If you have a significant injury to your knee, you’ll usually need to go to A&E with this kind of injury. They’ll examine you and take some X-rays  of your knee or sometimes an MRI scan . They may then refer you to an acute knee clinic, which will organise any investigations and treatment  you need.

Your lateral collateral ligament injury treatment will depend on how severe the damage is, and if you’ve injured any other parts of your knee. The initial treatment will be to control your pain and swelling using the POLICE and HARM self-help measures (for more information, see our self-help section). Further treatments include knee bracing, physiotherapy , medicines, and sometimes, surgery.

You may see an orthopaedic surgeon (a doctor who specialises in bone surgery) or a sports medicine professional such as a sports doctor or physiotherapist. There are different treatments that your doctor or physiotherapist may suggest, and a lot that you can do yourself to help your recovery.

Medicines for lateral collateral ligament injury

You can take over-the-counter painkillers  such as ibuprofen to help relieve any pain. Your doctor may prescribe stronger painkillers if your pain is really bad. As well as easing your pain, non-steroidal anti-inflammatory drugs (NSAIDs) such as ibuprofen may help to reduce inflammation and swelling. Always read the patient information that comes with your medicine and if you have questions, ask your pharmacist or GP for advice.

Physiotherapy for lateral collateral ligament injury

Your physiotherapist will carefully assess your knee and then plan a programme of lateral collateral ligament exercises to suit your individual needs. The physiotherapy programme will be designed to help your knee recover its full range of movement and its strength and stability. This should help you get full function back in your knee and return to your usual sports and activities. Make sure you do the exercises because they are an important part of your recovery.

Often, treatment with physiotherapy and leg bracing will be all you need if you have a LCL injury. You may recover and return to your usual activities and sports after four to 10 weeks but ask your physiotherapist for advice specific for you.

Surgery for lateral collateral ligament injury

Most people with a mild or moderate LCL injury won’t need surgery. If your LCL injury is more severe, it’s likely that you’ll have damaged other parts of your knee too. If this happens to you, surgery may be necessary to repair your LCL and help to restore stability in your knee.

It can take about around four months to recover from surgery and to be able to put weight on your knee. Ask your doctor about surgery, and if it could help you.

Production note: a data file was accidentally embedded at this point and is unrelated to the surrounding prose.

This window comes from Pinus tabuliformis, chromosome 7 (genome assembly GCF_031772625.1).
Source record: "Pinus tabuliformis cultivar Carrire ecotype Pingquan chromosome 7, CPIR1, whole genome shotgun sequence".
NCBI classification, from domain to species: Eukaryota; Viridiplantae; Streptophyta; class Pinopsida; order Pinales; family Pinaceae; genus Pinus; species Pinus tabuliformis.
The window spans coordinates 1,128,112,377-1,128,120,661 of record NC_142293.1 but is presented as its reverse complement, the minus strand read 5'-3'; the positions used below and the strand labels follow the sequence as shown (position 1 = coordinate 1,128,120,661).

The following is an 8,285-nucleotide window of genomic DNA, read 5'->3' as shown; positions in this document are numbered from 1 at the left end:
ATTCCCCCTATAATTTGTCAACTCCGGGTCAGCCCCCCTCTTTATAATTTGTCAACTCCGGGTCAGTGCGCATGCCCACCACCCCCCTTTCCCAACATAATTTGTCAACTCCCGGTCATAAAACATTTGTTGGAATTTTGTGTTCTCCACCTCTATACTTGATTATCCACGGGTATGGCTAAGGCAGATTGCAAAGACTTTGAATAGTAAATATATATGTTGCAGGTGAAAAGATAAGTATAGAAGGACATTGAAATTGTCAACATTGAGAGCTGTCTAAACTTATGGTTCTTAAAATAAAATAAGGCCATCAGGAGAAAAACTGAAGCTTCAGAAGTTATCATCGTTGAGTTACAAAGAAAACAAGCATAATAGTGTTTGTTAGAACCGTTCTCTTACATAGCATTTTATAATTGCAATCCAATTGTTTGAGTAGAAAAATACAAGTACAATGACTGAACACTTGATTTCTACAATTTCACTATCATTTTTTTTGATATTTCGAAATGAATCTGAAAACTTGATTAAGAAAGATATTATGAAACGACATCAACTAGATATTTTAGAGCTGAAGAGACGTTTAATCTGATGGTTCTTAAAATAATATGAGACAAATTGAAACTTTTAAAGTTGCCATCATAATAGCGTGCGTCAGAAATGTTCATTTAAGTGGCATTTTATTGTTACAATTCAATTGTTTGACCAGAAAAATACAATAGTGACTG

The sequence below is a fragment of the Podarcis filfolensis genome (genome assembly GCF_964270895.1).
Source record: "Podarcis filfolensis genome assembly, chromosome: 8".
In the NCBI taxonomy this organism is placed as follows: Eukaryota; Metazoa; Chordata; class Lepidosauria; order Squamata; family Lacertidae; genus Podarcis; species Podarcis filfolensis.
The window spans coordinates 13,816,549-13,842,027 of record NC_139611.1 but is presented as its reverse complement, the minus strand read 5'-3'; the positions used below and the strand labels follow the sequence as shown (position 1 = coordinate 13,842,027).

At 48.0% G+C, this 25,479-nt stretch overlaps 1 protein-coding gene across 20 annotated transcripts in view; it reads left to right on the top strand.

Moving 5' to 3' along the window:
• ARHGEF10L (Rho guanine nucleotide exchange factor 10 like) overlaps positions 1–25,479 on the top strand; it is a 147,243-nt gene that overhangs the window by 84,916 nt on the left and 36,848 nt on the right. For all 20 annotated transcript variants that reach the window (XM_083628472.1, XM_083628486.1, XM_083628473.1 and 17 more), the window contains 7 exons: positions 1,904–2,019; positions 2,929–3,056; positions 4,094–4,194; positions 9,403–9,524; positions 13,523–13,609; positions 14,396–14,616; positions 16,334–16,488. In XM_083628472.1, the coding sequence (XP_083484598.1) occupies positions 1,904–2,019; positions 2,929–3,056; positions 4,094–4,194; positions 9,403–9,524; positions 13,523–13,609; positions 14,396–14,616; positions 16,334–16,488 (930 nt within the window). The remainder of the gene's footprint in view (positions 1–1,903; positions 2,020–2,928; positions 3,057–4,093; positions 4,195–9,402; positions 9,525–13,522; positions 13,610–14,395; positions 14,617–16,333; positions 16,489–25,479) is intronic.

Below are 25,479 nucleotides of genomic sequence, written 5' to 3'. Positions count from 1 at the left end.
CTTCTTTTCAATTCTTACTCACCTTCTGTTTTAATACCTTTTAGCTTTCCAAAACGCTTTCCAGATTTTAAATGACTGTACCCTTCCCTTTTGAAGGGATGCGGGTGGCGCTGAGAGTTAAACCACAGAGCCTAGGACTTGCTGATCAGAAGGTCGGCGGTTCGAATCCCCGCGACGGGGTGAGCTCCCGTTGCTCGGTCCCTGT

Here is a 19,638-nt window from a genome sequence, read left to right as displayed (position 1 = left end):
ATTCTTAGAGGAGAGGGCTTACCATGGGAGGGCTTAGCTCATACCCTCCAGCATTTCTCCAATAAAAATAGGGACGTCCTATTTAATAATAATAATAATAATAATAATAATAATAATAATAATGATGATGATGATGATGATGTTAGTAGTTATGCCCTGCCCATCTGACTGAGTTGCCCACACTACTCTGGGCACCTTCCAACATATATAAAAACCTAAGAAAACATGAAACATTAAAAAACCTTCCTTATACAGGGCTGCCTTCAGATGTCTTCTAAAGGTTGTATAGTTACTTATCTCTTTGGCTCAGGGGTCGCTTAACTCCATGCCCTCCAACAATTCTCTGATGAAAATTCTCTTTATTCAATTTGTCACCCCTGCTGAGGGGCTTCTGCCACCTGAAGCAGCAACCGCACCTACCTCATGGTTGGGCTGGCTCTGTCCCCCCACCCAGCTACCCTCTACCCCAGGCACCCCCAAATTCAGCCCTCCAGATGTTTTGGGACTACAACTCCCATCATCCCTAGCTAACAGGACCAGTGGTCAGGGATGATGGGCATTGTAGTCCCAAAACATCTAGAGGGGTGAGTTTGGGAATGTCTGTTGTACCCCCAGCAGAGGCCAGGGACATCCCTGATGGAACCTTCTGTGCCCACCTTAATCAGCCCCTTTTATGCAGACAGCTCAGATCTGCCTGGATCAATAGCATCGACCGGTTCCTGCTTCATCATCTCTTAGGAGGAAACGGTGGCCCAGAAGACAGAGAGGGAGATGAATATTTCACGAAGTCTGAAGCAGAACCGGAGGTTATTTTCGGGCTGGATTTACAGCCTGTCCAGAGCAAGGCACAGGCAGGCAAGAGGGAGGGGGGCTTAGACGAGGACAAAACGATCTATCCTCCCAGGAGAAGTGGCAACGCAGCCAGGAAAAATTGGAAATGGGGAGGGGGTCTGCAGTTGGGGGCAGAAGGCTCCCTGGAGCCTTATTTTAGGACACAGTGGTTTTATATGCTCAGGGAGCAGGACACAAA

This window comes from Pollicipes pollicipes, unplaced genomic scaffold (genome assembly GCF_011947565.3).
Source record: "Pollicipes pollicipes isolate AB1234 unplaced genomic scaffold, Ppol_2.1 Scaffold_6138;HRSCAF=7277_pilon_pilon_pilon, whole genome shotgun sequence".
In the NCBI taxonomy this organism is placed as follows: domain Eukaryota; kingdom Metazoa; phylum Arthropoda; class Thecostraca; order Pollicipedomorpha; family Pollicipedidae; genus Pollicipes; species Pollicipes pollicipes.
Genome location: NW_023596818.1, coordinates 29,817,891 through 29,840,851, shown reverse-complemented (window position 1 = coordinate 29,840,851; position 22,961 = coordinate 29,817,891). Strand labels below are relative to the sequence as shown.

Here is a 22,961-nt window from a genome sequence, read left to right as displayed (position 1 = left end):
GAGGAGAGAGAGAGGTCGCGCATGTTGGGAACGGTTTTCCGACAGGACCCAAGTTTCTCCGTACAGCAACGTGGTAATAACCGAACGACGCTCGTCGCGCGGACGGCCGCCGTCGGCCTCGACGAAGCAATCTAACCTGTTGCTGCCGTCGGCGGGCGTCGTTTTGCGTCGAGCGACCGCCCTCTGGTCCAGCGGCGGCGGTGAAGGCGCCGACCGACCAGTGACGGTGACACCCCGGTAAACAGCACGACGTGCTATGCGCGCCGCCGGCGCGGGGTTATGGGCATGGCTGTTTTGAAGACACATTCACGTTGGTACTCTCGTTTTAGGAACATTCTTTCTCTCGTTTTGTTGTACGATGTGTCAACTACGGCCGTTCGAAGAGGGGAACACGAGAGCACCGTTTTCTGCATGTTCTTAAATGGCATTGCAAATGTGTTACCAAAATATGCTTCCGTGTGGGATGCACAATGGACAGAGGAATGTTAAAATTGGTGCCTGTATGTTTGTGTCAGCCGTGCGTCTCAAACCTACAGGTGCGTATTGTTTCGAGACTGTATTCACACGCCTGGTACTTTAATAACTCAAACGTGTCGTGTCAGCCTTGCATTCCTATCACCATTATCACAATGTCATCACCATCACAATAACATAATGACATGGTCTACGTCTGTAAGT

Looking for physiotherapy?

You can access a range of treatments on a pay as you go basis, including physiotherapy.

To book or to make an enquiry, call us on 0370 218 6528

A lateral collateral ligament (LCL) injury will feel painful on the outside of your knee. Your knee may also feel a little unstable when you move it from side to side (depending on how severe your injury is). If you damage a nerve in your knee at the same time, your foot and ankle may feel numb and weak.

For more information, See our section on symptoms of lateral collateral ligament injury.

It’s hard to know but it’s possible that your depression may come back after treatment. You’re more at risk of a relapse the more episodes of depression you’ve had. There are several things you can do to help prevent this. For example, you may need to continue treatment with antidepressants or take another medicine. Or you could try a psychological treatment such as CBT or mindfulness-based therapy.

See our section: treatment of depression for more information.

Symptoms of depression include feeling down or hopeless and losing interest or pleasure in activities you would normally enjoy. While depression affects everyone in different ways, other symptoms can include feeling tired and worthless – you may lose your confidence in things. Depression can also affect your sleep and concentration.

See our section: symptoms of depression for more information.

The causes of depression can vary and often it’s a combination of different things. For example, you may get depressed after you lose your job or because of pain from having a long-term or serious physical health problem. Depression can also run in families.

See our section: causes of depression for more information.